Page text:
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Full text of "Alaskan glacier studies of the National Geographic Society in the Yakutat Bay, Prince William Sound and lower Copper River regions"

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178                                ALASKAN GLACIER STUDIES
similar way, it is nevertheless a special case and its advance under snowfall variation in due to peculiar individual characteristics. So far as known the Yakutat Bay region is the only one in the world where a number of glaciers of different forms, lengths and reservoir conditions have undergone a spasmodic and well graded advance and complete transformation. To account for this by climatic variation calls for a far greater increase in snowfall than has hitherto been recorded in glacier regions. Being unprecedented does not make it impossible, to be sure, but it adds one more difficulty in the way of acceptance of the hypothesis. We find it difficult also to harmonize the climatic hypothesis with the fact that the phenomena of spasmodic advance are, so far as we know, localized in and near the Yakutat Bay region. So great advance as is observed here would demand notable increase in snowfall for a period of certainly a few years; and we are unable to understand why there should be this great increase in one area, and nothing corresponding to it in the adjacent regions, where mountains rise equally high, where snowfields are equally extensive, and where glaciers are equally large. One difficulty in understanding this leads to skepticism when we remember that the region hi question is the one which was most severely shaken by the earthquakes of September, 1899. In fact, in view of all the considerations discussed above, we feel that the climatic hypothesis is improbable, that it is inadequate to explain all the facts, and that it is such a weak rival hypothesis to that of earthquake shaking that it cannot be entertained.
Hypothesis of Response to Ablation. Wastage of the lower part of a glacier, as well as addition to the reservoirs must have an effect on glacier variation. It is possible, for example, that the removal of load from a lower part of a glacier might induce a responsive flowage from the heavily loaded part of the glacier above snow line of a nature similar to the flowage resulting from overloading in the reservoir. It is certain that unloading has been in progress in the lower portions of all the advancing glaciers of the Yakutat Bay region.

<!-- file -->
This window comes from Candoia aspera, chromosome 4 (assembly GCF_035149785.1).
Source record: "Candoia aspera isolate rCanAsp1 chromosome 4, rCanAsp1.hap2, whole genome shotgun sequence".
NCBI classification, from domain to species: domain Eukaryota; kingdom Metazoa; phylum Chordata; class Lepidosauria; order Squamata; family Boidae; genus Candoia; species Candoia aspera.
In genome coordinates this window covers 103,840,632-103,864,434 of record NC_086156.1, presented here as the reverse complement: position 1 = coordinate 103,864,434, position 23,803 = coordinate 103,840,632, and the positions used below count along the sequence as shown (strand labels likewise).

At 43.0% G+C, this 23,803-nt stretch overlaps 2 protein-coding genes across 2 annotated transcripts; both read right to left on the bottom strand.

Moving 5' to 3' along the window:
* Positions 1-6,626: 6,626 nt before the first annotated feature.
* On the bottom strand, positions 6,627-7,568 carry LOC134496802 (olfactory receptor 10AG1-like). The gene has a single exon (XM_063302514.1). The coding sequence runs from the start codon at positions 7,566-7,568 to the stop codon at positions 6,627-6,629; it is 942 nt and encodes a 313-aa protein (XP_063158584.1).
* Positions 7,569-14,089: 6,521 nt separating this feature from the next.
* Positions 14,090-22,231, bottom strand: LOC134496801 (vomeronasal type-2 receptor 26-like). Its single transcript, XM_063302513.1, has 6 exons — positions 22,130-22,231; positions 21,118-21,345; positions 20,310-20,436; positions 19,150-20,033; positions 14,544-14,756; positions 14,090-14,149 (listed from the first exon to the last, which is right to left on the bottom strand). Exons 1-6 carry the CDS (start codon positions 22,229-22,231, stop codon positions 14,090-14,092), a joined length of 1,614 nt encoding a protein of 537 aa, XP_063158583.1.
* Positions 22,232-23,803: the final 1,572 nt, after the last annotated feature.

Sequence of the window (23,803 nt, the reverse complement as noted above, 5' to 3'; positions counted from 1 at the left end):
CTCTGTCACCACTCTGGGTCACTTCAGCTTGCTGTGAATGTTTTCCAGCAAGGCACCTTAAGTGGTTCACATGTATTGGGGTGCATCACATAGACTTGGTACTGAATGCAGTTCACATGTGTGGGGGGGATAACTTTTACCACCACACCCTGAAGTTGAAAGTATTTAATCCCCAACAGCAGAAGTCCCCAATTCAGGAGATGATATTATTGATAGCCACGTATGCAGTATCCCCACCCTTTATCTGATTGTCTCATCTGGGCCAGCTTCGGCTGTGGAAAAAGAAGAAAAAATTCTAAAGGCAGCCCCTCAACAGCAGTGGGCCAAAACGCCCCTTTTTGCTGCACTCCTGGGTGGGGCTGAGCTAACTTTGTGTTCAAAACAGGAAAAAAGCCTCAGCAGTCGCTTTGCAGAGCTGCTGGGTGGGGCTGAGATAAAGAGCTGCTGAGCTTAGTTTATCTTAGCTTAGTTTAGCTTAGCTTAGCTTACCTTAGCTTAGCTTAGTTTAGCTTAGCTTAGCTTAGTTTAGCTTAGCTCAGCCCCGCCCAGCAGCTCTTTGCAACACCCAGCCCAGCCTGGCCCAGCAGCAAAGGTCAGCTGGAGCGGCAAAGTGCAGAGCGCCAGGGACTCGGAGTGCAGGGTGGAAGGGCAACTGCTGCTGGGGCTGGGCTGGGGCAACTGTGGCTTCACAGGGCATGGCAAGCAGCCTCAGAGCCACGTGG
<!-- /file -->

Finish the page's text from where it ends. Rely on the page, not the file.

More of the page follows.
If the advance were confined to a single glacier, or to a group of glaciers of essentially the same characteristics, this hypothesis might be applicable. But it does not seem applicable to a case in which so many glaciers of such different characteristics are involved. For instance, that underloading in the moraine-covered bulb of Atrevida Glacier should result in an advance hi the same years as the advance of Haenke Glacier whose end is in a mountainous valley seems improbable. It is equally difficult to understand by this theory why the Marvine Glacier, which terminates in the piedmont Malaspina Glacier, advanced in the same year as the Atrevida; and also why the other tributaries to the Malaspina have not responded to unloading of the Malaspina by ablation.
Thus, even without considering whether the cause itself is really an adequate possibility for such a spasmodic advance in a single glacier, and without making use of the fact that no such response to unloading is known ever to have occurred, the hypothesis fails and may be discarded hi so far as its application to the advancing glaciers of the Yakutat Bay region is concerned.
Hypothesis of Elevation and Tilting. Increase in snow supply to glaciers could be brought about by increase in elevation, and this theory has also been considered. Here again we cannot apply the test of actual measurement, since only the approximate elevations of a few of the peaks are known; but this theory, like that of increase in snowfall, lacks probability. Applying it, for example, to Marvine or Lucia Glaciers, whose sources.